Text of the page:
Want a bit of culture shock? Take a glance at high school yearbooks from the ‘50s or ‘60s and you’ll notice more than a few smiles framed with unsightly metal braces. Now, gander at the faces adorning the pages of high school yearbooks of today and note the differences…don’t see many “brace-faces,” do you?
Why the drastic change?
Children today tend to sit in a dentist’s chair and get braces at a much earlier age – in fact, some patients with specific orthodontic issues begin treatment at seven years old or even younger. The American Association of Orthodontics (AAO) routinely suggests that all children have an orthodontic screening by age seven, as permanent teeth generally begin to come in at age six or seven. It is at this point dental professionals say that orthodontic problems begin to rear their ugly heads.
Early Orthodontics: Overview
In children, orthodontic treatment is referred to as interceptive orthodontics, beginning as early as age six or seven, as aforementioned. It is at this age that teeth are still in a state of development, with the jaw still growing; this means certain conditions such as crowding may be easier to address.
Park Avenue Dental Fact: Early treatment does not apply to all orthodontic problems; however, it may assist with certain cases.
Benefits of Early Orthodontics
A child’s jaw is in a state of continuous growth, and early orthodontic intervention takes advantage of this fact. The benefits of early orthodontics come into play when the dental arches and jaws fall into incorrect positions, rendering them susceptible to functional appliances to fix or improve the problem. Additional treatment, generally, is required later down the road, though it may be less complex in approach.
Still, the technology surrounding braces for children has evolved to an almost unheard-of point in the last few decades, making them not only more comfortable but also more visually appealing than those most of their parents remember wearing.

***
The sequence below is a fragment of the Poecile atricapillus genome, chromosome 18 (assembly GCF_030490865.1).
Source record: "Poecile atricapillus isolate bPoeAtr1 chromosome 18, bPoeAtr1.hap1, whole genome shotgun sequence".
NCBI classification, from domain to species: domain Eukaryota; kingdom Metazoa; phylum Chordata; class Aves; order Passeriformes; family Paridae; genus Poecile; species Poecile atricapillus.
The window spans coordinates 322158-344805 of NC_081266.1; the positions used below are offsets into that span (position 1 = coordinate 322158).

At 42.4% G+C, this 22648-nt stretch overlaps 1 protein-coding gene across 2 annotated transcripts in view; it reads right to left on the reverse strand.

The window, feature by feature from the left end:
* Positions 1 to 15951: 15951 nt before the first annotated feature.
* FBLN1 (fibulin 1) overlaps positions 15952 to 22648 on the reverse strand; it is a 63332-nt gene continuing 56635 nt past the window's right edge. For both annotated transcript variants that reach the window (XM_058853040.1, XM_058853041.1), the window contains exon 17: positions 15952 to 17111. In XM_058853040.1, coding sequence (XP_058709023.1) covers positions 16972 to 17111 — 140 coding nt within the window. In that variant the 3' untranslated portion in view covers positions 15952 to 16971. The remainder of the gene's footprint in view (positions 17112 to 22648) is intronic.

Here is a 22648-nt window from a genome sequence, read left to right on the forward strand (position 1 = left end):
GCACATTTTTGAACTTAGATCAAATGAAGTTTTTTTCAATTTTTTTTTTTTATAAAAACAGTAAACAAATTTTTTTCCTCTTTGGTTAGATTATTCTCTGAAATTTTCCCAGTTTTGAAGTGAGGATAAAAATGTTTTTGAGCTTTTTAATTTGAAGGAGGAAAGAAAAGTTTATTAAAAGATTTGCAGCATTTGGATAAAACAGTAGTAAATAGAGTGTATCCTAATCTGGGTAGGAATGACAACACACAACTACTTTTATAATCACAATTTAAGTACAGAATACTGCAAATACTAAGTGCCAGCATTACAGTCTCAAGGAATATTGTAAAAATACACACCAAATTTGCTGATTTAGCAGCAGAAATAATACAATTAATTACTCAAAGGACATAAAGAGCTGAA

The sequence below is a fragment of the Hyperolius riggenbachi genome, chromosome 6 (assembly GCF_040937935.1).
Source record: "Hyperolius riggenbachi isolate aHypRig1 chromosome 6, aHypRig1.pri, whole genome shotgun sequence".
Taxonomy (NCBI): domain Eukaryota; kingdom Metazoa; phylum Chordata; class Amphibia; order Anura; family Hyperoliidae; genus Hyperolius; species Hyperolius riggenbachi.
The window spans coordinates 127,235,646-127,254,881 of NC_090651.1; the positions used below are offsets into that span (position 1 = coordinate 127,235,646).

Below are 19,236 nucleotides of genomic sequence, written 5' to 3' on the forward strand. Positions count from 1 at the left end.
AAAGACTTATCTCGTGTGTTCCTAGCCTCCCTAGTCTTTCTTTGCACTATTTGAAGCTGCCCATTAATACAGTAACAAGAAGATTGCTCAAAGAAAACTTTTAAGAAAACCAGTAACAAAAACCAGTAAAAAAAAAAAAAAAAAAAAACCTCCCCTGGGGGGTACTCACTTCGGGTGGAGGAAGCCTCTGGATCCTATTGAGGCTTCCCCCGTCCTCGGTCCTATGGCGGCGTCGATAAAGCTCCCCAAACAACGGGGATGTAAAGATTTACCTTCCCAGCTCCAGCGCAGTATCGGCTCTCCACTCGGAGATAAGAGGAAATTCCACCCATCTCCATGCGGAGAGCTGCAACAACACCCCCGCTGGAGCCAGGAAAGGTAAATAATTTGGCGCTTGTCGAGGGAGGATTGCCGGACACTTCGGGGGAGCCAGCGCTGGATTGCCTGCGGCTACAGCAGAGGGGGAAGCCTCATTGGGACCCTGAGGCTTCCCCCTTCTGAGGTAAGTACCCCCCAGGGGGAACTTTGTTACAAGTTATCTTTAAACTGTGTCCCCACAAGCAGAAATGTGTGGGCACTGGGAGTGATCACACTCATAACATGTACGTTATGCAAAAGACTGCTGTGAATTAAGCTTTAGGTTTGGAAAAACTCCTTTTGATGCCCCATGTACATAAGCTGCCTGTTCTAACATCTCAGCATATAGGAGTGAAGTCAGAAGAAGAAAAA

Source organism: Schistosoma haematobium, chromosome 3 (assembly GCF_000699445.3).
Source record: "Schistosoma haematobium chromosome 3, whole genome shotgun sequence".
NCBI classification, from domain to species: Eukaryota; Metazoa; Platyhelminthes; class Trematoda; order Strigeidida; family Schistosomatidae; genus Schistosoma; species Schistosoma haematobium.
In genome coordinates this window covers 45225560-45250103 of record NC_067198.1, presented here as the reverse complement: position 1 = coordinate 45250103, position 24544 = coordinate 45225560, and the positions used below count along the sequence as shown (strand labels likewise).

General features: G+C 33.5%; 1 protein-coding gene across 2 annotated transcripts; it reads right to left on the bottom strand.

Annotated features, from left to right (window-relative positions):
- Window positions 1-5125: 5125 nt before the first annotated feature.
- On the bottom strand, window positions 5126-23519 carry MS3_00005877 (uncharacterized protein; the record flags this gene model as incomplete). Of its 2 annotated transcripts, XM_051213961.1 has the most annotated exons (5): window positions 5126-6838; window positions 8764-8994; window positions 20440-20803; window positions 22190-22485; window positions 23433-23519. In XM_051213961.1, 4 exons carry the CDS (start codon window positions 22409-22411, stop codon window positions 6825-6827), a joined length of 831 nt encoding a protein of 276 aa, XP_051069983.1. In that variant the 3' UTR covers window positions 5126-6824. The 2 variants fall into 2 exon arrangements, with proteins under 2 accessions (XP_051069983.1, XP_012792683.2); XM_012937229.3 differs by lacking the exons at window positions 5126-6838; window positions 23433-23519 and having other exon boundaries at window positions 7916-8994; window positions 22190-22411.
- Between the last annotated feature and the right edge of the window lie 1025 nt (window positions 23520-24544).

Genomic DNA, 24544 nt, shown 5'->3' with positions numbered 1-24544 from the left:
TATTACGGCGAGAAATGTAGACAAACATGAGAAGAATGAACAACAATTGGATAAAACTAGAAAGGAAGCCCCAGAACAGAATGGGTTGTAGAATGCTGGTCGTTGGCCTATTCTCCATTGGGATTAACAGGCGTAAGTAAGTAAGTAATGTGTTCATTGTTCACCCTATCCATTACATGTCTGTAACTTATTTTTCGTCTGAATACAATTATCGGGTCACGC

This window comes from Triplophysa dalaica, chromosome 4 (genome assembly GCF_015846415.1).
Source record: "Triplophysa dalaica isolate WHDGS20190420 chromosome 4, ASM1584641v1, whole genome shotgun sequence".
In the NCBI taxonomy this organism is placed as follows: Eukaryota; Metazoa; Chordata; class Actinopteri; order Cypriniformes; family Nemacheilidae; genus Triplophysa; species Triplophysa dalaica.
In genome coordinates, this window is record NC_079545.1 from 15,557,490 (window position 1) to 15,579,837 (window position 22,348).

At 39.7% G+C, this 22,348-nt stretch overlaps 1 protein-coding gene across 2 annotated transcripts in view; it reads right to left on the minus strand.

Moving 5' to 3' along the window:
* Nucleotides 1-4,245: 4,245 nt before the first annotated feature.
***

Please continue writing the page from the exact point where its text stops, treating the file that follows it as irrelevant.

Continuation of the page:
In addition to these sentiments, young patients who show clear indications for early orthodontic intervention can benefit from an opportunity to:
• Have the growth of the jaws medically guided.
• Have the width of the upper and lower dental arches regulated.
• Have erupting permanent teeth guided into desirable positions.
• Have the risk of traumatic injury to protruded upper incisors (front teeth) lowered.
• Have harmful oral habits such as thumb or finger sucking eliminated.
• Have abnormal swallowing or speech problems reduced or eliminated.
• Have personal appearance and self-esteem boosted/improved.
• Potentially have treatment time for later comprehensive orthodontics simplified and/or shortened.
• Preserve or gain space for permanent teeth that are appearing while reducing likelihood of impacted permanent teeth.
Premium Tips for Early Orthodontics From Park Avenue Dental
• Flush the Mouth with Water Before Brushing
Work with your child on getting used to rinsing with water after eating to loosen food that may be caught in braces, followed by a thorough brushing.
• Floss Once a Day
Assist your child every evening with flossing; this process helps loosen food debris as well as plaque at – and under – the gum line that would otherwise go unnoticed and even harden into tartar. The process also helps reach the nooks and crannies in the teeth that may be hard to reach with a standard toothbrush.
• Use a Fluoride Rinse
Following the process of brushing and before bedtime, assist your child with fluoride rinsing to help keep teeth strong and healthy.
• Ensure Dental Visits Every Six Months
A checkup and cleaning every six months is what a responsible parent should implement for their child; a professional, compassionate dentist like Dr. Sherman of Park Avenue Dental can point out areas that require additional attention while ensuring you are keeping your child’s teeth clean and healthy.